The growth of household debt, which includes mortgages as well as consumer debt such as credit cards, continues to increase as the years pass. The increasing credit card, student, and mortgage debt can lead to some real troublesome financial issues. Once such debts get too high, even Saskatchewan residents with the highest-paying jobs may find their minimum debt payments unaffordable.

Perhaps you are already in that boat. If so, it is important to look into debt solutions such as the consumer proposal. Saskatchewan residents who are overwhelmed by their debt often find relief through this debt repayment plan.

The Basics of the Saskatchewan Consumer Proposal

Like many other Canadian debt solutions, a consumer proposal in Saskatchewan is designed to reduce the total amount of debt that you owe, as well as your interest charges. This makes your debt more manageable, enabling you to pay it off more quickly. However, unlike several other debt solutions, the consumer proposal is a binding legal agreement that can only be put together by a licensed bankruptcy trustee. Working with a trustee, you’ll develop a reasonable offer to your creditors to have your debts considered paid in full for less than the total amount owed.

Once creditors agree to a consumer proposal, Saskatchewan residents pay off their debt via the trustee in a lump-sum payment or in installments. If you fail to make payments on time, creditors may no longer be obligated to follow the stipulations of the proposal.

Pros and Cons of a Consumer Proposal in Saskatchewan

Determining whether a Saskatchewan consumer proposal is right for you depends on evaluating the pros and cons of this debt option in relation to your own particular economic situation. What should you consider?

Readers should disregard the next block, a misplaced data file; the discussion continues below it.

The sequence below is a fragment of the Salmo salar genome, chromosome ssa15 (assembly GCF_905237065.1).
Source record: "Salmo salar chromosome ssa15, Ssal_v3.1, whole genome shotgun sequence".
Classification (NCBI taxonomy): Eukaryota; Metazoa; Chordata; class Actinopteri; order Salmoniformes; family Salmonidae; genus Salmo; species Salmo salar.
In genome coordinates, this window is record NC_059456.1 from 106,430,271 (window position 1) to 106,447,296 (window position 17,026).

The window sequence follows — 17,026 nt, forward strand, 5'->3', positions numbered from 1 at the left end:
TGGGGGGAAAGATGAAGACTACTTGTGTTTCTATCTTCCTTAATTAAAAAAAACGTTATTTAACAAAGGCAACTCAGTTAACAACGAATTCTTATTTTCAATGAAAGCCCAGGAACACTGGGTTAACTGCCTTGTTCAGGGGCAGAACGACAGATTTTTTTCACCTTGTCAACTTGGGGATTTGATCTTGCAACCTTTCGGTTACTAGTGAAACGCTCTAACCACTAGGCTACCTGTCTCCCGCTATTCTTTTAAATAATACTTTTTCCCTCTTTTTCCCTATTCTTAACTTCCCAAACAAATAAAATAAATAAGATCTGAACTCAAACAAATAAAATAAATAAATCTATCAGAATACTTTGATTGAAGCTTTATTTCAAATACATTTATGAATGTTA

Pros
• A consumer proposal is great for those with a large amount of consumer debt (up to $250,000; $500,000 for married couples).
• A consumer proposal protects your assets from creditors and keeps debt collectors from harassing you.
• A consumer proposal can force obstinate creditors to reduce your debt. If creditors representing a simple majority of your debt, meaning 51 percent agree to the proposal, it is binding on all your creditors.

Cons
• A consumer proposal is the last option before filing bankruptcy, but it has the same negative impact on your credit as a bankruptcy.
• If creditors representing 51 percent of your debt do not agree to the proposal, you may have to renegotiate terms with creditors holding the other 49 percent of your consumer debt. They may not reduce your principal as much the second time around as they did the first time.
• Other options, such as debt settlement, can often get the same principal deductions along with a lowered interest rate, and they do so without ruining your credit for seven years (although your credit WILL be damaged).

Insolvency & Consumer Proposal Statistics in Saskatchewan

Nationwide
Q3 20 Q2 20 Q1 20 Q4 19 Q3 19 Q2 19 20 vs. 19
Insolvency 21,335 19,767 33,237 35,155 37,708 35,076 -19%
Proposal 13,668 12,903 22,032 21,884 21,161 20,976 -12.3%
Saskatchewan
Q3 20 Q2 20 Q1 20 Q4 19 Q3 19 Q2 19 20 vs. 19
Insolvency 560 571 861 1,008 849 840 -13%
Proposal 387 382 540 583 548 519 -11.9%

Source: https://www.ic.gc.ca/

Find Out More Today

Figure out whether a consumer proposal is right for you. Fill out the debt relief form for more information about your options in Saskatchewan. You will also receive a free savings quote!

Annual Consumer Insolvency Rates in Saskatchewan

(Per 1,000 Population Aged 18 Years and Older)

Saskatchewan
2010 2011 2012 2013 2014 2015 2016 2017 2018 2019
Insolvency 3.1 2.7 2.2 2.2 2.4 2.7 3.6 3.7 4.0 4.1
Proposal 1.1 1.0 0.9 0.8 1.0 1.3 1.9 2.1 2.5 2.5
Regina – Moose Mountain
Insolvency 3.0 2.5 1.9 1.9 2.4 2.7 3.9 4.0 4.5 4.7
Proposal 1.2 1.2 1.0 0.9 1.1 1.5 2.5 2.7 3.2 3.2
Swift Current – Moose Jaw
Insolvency 3.2 2.5 2.3 2.6 2.4 2.5 3.0 2.7 3.2 3.2
Proposal 1.1 0.8 0.9 1.0 0.9 0.9 1.3 1.2 1.7 1.9
Saskatoon – Biggar
Insolvency 3.0 2.6 2.2 2.1 2.2 2.5 3.2 3.6 3.7 3.6
Proposal 1.0 0.9 0.9 0.8 1.0 1.3 1.6 1.8 2.3 2.2
Yorkton – Melville
Insolvency 3.1 2.9 2.2 2.1 2.2 2.4 3.2 3.1 3.3 3.4
Proposal 1.0 0.8 0.9 0.7 1.0 0.8 1.5 1.4 1.9 1.9
Prince Albert and Northern
Insolvency 3.4 3.2 2.7 2.5 2.6 3.3 4.1 4.3 4.4 4.4
Proposal 1.0 1.1 1.1 0.8 1.0 1.2 1.8 2.3 2.4 2.4

Source: https://www.ic.gc.ca/